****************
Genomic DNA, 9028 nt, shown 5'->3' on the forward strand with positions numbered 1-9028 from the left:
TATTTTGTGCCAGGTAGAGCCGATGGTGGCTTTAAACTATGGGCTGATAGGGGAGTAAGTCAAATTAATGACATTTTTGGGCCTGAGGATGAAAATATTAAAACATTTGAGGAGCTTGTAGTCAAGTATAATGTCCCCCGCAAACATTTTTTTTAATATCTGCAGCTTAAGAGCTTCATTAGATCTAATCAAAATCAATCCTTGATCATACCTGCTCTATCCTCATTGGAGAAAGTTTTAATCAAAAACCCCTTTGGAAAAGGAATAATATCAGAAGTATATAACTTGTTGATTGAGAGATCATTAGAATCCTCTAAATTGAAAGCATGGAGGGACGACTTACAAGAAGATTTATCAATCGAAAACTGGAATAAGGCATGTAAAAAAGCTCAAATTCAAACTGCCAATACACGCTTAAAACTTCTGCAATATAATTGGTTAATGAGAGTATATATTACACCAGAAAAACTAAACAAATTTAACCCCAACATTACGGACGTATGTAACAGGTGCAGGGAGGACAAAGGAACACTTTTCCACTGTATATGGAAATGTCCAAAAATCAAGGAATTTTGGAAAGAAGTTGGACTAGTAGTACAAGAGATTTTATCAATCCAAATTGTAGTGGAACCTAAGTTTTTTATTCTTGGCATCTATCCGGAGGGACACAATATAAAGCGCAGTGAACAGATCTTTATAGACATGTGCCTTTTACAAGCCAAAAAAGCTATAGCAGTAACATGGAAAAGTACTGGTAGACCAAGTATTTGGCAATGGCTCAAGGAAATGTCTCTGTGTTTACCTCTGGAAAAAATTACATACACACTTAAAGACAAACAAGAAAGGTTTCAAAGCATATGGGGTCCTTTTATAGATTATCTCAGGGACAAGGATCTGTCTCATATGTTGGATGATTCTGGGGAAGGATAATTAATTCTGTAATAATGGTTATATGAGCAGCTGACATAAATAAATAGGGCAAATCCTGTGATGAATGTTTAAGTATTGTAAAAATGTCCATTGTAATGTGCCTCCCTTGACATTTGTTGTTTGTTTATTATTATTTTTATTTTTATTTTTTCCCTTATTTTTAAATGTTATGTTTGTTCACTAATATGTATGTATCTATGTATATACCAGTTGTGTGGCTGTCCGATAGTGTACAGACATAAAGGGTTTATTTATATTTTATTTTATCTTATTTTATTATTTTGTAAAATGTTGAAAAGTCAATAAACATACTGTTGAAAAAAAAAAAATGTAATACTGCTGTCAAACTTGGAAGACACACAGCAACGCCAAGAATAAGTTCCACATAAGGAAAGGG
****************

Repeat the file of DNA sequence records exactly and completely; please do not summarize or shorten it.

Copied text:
Genomic DNA, 9028 nt, shown 5'->3' on the forward strand with positions numbered 1-9028 from the left:
TATTTTGTGCCAGGTAGAGCCGATGGTGGCTTTAAACTATGGGCTGATAGGGGAGTAAGTCAAATTAATGACATTTTTGGGCCTGAGGATGAAAATATTAAAACATTTGAGGAGCTTGTAGTCAAGTATAATGTCCCCCGCAAACATTTTTTTTAATATCTGCAGCTTAAGAGCTTCATTAGATCTAATCAAAATCAATCCTTGATCATACCTGCTCTATCCTCATTGGAGAAAGTTTTAATCAAAAACCCCTTTGGAAAAGGAATAATATCAGAAGTATATAACTTGTTGATTGAGAGATCATTAGAATCCTCTAAATTGAAAGCATGGAGGGACGACTTACAAGAAGATTTATCAATCGAAAACTGGAATAAGGCATGTAAAAAAGCTCAAATTCAAACTGCCAATACACGCTTAAAACTTCTGCAATATAATTGGTTAATGAGAGTATATATTACACCAGAAAAACTAAACAAATTTAACCCCAACATTACGGACGTATGTAACAGGTGCAGGGAGGACAAAGGAACACTTTTCCACTGTATATGGAAATGTCCAAAAATCAAGGAATTTTGGAAAGAAGTTGGACTAGTAGTACAAGAGATTTTATCAATCCAAATTGTAGTGGAACCTAAGTTTTTTATTCTTGGCATCTATCCGGAGGGACACAATATAAAGCGCAGTGAACAGATCTTTATAGACATGTGCCTTTTACAAGCCAAAAAAGCTATAGCAGTAACATGGAAAAGTACTGGTAGACCAAGTATTTGGCAATGGCTCAAGGAAATGTCTCTGTGTTTACCTCTGGAAAAAATTACATACACACTTAAAGACAAACAAGAAAGGTTTCAAAGCATATGGGGTCCTTTTATAGATTATCTCAGGGACAAGGATCTGTCTCATATGTTGGATGATTCTGGGGAAGGATAATTAATTCTGTAATAATGGTTATATGAGCAGCTGACATAAATAAATAGGGCAAATCCTGTGATGAATGTTTAAGTATTGTAAAAATGTCCATTGTAATGTGCCTCCCTTGACATTTGTTGTTTGTTTATTATTATTTTTATTTTTATTTTTTCCCTTATTTTTAAATGTTATGTTTGTTCACTAATATGTATGTATCTATGTATATACCAGTTGTGTGGCTGTCCGATAGTGTACAGACATAAAGGGTTTATTTATATTTTATTTTATCTTATTTTATTATTTTGTAAAATGTTGAAAAGTCAATAAACATACTGTTGAAAAAAAAAAAATGTAATACTGCTGTCAAACTTGGAAGACACACAGCAACGCCAAGAATAAGTTCCACATAAGGAAAGGG